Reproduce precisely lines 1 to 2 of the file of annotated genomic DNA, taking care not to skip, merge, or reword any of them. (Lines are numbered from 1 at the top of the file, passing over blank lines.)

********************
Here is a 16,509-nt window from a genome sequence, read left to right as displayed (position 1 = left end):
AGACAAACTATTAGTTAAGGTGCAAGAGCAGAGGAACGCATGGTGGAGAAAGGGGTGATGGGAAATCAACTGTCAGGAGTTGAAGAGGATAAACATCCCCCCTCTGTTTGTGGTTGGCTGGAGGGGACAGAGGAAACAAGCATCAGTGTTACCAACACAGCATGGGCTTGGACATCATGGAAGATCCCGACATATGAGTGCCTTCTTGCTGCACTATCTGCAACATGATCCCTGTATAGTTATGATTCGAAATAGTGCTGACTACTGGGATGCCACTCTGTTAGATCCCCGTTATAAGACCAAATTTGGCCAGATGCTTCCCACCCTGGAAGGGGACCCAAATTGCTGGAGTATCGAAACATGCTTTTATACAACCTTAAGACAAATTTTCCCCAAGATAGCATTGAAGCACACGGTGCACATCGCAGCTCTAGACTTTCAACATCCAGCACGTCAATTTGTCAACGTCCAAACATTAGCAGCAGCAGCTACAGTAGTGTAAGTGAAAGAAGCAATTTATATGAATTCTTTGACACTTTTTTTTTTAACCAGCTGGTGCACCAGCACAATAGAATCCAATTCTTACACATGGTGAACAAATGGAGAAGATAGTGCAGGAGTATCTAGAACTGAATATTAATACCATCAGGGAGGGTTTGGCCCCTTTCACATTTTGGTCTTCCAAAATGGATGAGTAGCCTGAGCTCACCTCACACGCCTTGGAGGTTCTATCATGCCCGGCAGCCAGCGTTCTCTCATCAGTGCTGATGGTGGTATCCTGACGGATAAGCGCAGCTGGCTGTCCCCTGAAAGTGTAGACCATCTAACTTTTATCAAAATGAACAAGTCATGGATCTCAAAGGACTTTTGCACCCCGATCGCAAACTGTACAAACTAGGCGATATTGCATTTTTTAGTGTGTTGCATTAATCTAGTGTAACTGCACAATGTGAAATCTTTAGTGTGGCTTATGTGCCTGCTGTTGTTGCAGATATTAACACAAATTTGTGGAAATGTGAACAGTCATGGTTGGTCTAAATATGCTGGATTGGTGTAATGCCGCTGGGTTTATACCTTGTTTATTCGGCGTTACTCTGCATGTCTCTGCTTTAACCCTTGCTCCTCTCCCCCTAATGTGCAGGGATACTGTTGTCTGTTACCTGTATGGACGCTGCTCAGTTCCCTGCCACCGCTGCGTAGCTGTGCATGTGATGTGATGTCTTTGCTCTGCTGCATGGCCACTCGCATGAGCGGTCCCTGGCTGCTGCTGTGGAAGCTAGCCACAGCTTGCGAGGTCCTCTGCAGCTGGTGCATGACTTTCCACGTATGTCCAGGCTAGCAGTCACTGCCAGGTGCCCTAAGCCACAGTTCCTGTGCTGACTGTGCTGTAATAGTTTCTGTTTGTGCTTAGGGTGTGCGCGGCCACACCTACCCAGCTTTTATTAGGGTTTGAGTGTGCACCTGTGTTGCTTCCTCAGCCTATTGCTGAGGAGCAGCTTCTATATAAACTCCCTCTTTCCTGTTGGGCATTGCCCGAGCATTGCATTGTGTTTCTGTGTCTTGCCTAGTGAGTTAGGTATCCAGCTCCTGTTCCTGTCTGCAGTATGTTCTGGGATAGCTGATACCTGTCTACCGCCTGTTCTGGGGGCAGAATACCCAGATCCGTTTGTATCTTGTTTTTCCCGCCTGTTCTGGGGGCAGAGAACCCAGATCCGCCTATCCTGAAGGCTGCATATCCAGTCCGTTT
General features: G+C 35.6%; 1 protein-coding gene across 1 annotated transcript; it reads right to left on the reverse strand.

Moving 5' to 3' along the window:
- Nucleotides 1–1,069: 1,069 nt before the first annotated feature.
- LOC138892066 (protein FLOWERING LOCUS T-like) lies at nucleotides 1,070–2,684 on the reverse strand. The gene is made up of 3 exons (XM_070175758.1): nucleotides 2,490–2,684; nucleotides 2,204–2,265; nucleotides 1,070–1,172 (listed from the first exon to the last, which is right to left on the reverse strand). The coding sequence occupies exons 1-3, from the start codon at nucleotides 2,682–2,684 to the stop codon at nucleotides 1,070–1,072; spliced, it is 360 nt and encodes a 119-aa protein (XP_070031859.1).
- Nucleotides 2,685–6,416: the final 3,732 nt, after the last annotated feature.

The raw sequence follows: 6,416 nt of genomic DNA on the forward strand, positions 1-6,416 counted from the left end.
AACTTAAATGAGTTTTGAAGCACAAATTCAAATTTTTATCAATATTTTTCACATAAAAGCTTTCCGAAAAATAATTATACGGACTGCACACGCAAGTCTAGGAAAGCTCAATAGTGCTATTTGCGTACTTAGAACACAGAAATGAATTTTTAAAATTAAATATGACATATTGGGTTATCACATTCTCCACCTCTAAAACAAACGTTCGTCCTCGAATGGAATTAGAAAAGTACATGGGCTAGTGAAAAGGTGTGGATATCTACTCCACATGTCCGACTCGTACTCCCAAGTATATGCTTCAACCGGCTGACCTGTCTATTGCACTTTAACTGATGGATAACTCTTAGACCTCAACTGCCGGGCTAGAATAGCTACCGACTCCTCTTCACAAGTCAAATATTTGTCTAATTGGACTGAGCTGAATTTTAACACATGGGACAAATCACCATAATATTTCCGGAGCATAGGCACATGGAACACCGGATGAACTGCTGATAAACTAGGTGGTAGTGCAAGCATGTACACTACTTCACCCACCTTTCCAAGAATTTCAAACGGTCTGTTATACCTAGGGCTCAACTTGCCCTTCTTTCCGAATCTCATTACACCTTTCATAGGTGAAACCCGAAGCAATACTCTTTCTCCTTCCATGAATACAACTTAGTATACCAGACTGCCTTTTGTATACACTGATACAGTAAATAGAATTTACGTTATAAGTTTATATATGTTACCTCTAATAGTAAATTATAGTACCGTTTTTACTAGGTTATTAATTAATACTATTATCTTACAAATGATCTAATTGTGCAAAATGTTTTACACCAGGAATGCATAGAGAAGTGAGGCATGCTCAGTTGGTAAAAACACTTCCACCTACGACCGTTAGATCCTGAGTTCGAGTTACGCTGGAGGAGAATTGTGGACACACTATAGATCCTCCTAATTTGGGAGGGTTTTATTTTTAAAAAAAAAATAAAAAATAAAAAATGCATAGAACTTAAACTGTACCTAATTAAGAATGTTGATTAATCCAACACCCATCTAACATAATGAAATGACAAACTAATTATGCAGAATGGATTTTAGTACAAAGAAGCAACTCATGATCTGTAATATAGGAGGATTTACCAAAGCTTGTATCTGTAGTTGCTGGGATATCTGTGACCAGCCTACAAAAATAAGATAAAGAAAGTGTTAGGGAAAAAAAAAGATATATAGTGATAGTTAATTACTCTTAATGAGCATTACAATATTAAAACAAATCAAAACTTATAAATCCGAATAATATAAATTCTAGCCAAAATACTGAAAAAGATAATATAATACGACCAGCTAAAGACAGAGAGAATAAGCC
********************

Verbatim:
Here is a 16,509-nt window from a genome sequence, read left to right as displayed (position 1 = left end):
AGACAAACTATTAGTTAAGGTGCAAGAGCAGAGGAACGCATGGTGGAGAAAGGGGTGATGGGAAATCAACTGTCAGGAGTTGAAGAGGATAAACATCCCCCCTCTGTTTGTGGTTGGCTGGAGGGGACAGAGGAAACAAGCATCAGTGTTACCAACACAGCATGGGCTTGGACATCATGGAAGATCCCGACATATGAGTGCCTTCTTGCTGCACTATCTGCAACATGATCCCTGTATAGTTATGATTCGAAATAGTGCTGACTACTGGGATGCCACTCTGTTAGATCCCCGTTATAAGACCAAATTTGGCCAGATGCTTCCCACCCTGGAAGGGGACCCAAATTGCTGGAGTATCGAAACATGCTTTTATACAACCTTAAGACAAATTTTCCCCAAGATAGCATTGAAGCACACGGTGCACATCGCAGCTCTAGACTTTCAACATCCAGCACGTCAATTTGTCAACGTCCAAACATTAGCAGCAGCAGCTACAGTAGTGTAAGTGAAAGAAGCAATTTATATGAATTCTTTGACACTTTTTTTTTTAACCAGCTGGTGCACCAGCACAATAGAATCCAATTCTTACACATGGTGAACAAATGGAGAAGATAGTGCAGGAGTATCTAGAACTGAATATTAATACCATCAGGGAGGGTTTGGCCCCTTTCACATTTTGGTCTTCCAAAATGGATGAGTAGCCTGAGCTCACCTCACACGCCTTGGAGGTTCTATCATGCCCGGCAGCCAGCGTTCTCTCATCAGTGCTGATGGTGGTATCCTGACGGATAAGCGCAGCTGGCTGTCCCCTGAAAGTGTAGACCATCTAACTTTTATCAAAATGAACAAGTCATGGATCTCAAAGGACTTTTGCACCCCGATCGCAAACTGTACAAACTAGGCGATATTGCATTTTTTAGTGTGTTGCATTAATCTAGTGTAACTGCACAATGTGAAATCTTTAGTGTGGCTTATGTGCCTGCTGTTGTTGCAGATATTAACACAAATTTGTGGAAATGTGAACAGTCATGGTTGGTCTAAATATGCTGGATTGGTGTAATGCCGCTGGGTTTATACCTTGTTTATTCGGCGTTACTCTGCATGTCTCTGCTTTAACCCTTGCTCCTCTCCCCCTAATGTGCAGGGATACTGTTGTCTGTTACCTGTATGGACGCTGCTCAGTTCCCTGCCACCGCTGCGTAGCTGTGCATGTGATGTGATGTCTTTGCTCTGCTGCATGGCCACTCGCATGAGCGGTCCCTGGCTGCTGCTGTGGAAGCTAGCCACAGCTTGCGAGGTCCTCTGCAGCTGGTGCATGACTTTCCACGTATGTCCAGGCTAGCAGTCACTGCCAGGTGCCCTAAGCCACAGTTCCTGTGCTGACTGTGCTGTAATAGTTTCTGTTTGTGCTTAGGGTGTGCGCGGCCACACCTACCCAGCTTTTATTAGGGTTTGAGTGTGCACCTGTGTTGCTTCCTCAGCCTATTGCTGAGGAGCAGCTTCTATATAAACTCCCTCTTTCCTGTTGGGCATTGCCCGAGCATTGCATTGTGTTTCTGTGTCTTGCCTAGTGAGTTAGGTATCCAGCTCCTGTTCCTGTCTGCAGTATGTTCTGGGATAGCTGATACCTGTCTACCGCCTGTTCTGGGGGCAGAATACCCAGATCCGTTTGTATCTTGTTTTTCCCGCCTGTTCTGGGGGCAGAGAACCCAGATCCGCCTATCCTGAAGGCTGCATATCCAGTCCGTTT